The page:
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Streetwise Streetwise newsletter: Starlight taps Dennis Mitchell for new venture; Gibson Energy sells U.S. business; CIBC economist disputes BIS warning

A Bay Street sign is seen in Toronto’s financial district.

Mark Blinch/The Globe and Mail

Here are the top reads,

Street moves: Prominent portfolio manager Dennis Mitchell has re-emerged in the investment industry as the new head of Starlight Investments' real estate securities arm. Story (Clare O'Hara and Andrew Willis, for subscribers)

Energy sector: Gibson Energy Inc. has sold its U.S. environmental services businesses for $125-million, clearing the way for the energy infrastructure company to expand its Canadian oil and gas storage system. Story (Andrew Willis, for subscribers)

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Credit risk: A leading Canadian bank economist is pouring cold water on a recent report that sounded alarms about mounting cred risks to Canada's banking system. Story (James Bradshaw)

Mining sector: Shares in struggling Canadian junior gold producer Klondex Mines Ltd. surged after U.S.-based Hecla Mining Co. announced it intends to pay a premium of almost 80 per cent to acquire the company in a transaction worth US$462-million. Story (Niall McGee, for subscribers)

Regulators: The year 2018 was promised as the time that Canada's patchwork system of provincial securities regulators would be consolidated under a single regulatory body. But as the summer deadline for implementing the necessary legislation inches closer, and amid the looming uncertainty stemming from an ongoing Supreme Court case, industry observers are questioning the feasibility of the proposed timeline. Some are wondering whether the initiative will come to fruition at all. Story (Alexandra Posadzki, for subscribers)

DEAL WRAP

IPOs: Cloud storage company Dropbox Inc's initial public offering was oversubscribed, two people familiar with the matter said on Monday, indicating healthy demand for the first big tech IPO this year even as tech stocks opened the week on a sour note. Story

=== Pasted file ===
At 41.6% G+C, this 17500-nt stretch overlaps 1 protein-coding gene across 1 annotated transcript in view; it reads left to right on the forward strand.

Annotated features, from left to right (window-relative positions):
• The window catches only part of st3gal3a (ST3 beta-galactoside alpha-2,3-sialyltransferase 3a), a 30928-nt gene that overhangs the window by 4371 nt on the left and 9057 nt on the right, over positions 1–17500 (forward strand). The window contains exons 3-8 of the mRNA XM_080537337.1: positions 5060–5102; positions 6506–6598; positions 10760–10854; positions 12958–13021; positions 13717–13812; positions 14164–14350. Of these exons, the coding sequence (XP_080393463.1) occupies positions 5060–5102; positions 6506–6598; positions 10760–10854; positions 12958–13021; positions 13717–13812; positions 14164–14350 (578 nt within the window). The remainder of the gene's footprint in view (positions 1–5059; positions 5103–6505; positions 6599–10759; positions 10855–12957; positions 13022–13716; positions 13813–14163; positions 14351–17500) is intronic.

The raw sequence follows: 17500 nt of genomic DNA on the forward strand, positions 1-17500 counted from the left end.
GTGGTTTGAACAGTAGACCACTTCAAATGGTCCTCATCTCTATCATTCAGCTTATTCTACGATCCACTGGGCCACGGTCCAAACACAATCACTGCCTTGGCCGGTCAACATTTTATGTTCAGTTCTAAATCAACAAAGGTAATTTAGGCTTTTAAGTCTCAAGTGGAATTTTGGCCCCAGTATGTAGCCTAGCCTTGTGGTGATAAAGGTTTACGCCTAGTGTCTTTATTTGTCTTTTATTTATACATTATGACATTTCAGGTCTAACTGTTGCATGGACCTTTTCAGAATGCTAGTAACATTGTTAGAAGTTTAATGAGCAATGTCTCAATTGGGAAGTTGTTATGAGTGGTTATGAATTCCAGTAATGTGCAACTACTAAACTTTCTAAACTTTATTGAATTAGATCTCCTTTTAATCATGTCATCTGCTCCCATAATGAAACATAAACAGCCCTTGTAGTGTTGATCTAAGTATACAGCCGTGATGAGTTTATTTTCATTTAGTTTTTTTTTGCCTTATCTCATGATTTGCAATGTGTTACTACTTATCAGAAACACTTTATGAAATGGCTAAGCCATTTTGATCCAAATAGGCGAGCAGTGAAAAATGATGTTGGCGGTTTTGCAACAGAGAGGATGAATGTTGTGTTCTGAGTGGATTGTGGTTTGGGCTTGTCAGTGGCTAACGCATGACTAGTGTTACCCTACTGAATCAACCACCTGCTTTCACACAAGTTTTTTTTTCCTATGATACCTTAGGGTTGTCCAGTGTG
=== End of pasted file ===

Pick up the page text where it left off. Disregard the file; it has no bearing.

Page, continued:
Media sector: A trial that could shape the future of U.S. media ownership kicks off in Washington this week as the Department of Justice seeks to block AT&T Inc's $85-billion acquisition of Time Warner Inc. Story

U.S. venture capital: Metal 3D printing company Desktop Metal has raised US$65 million in a round of funding led by Ford, with participation from Future Fund. Founded in 2015, Burlington, Massachusetts-based Desktop Metal is setting out to make 3D metal printing more accessible to manufacturers and engineers outside highly specialized industries, as well as reducing costs and turnaround times for companies that already manufacture metal-based goods. VentureBeat

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U.S. venture capital: TwoXar, a biopharmaceutical startup that uses artificial intelligence (AI) to identify and develop new medicines, has raised US$10 million in a series A round of funding led by SoftBank's early-stage venture capital firm, SoftBank Ventures, with participation from Andreessen Horowitz and Braintree founder Bryan Johnson's OS Fund. VentureBeat

WHAT WE'RE READING ELSEWHERE

Canadian franchising: Private equity firms are showing an increased interest in acquiring Canadian franchise systems. PE Hub

Deal analysis: The purchase of Whole Foods will no doubt go down as one of Amazon's most significant acquisitions of this decade—and deservedly so. It was a savvy move, one that put the wider retail industry on notice. But Amazon's deal for Kiva Systems, while perhaps lesser-known, remains the more transformative one, radically changing how the ecommerce giant fulfills millions of orders and potentially saving the company, by some estimates, up to US$2.5 billion. PitchBook

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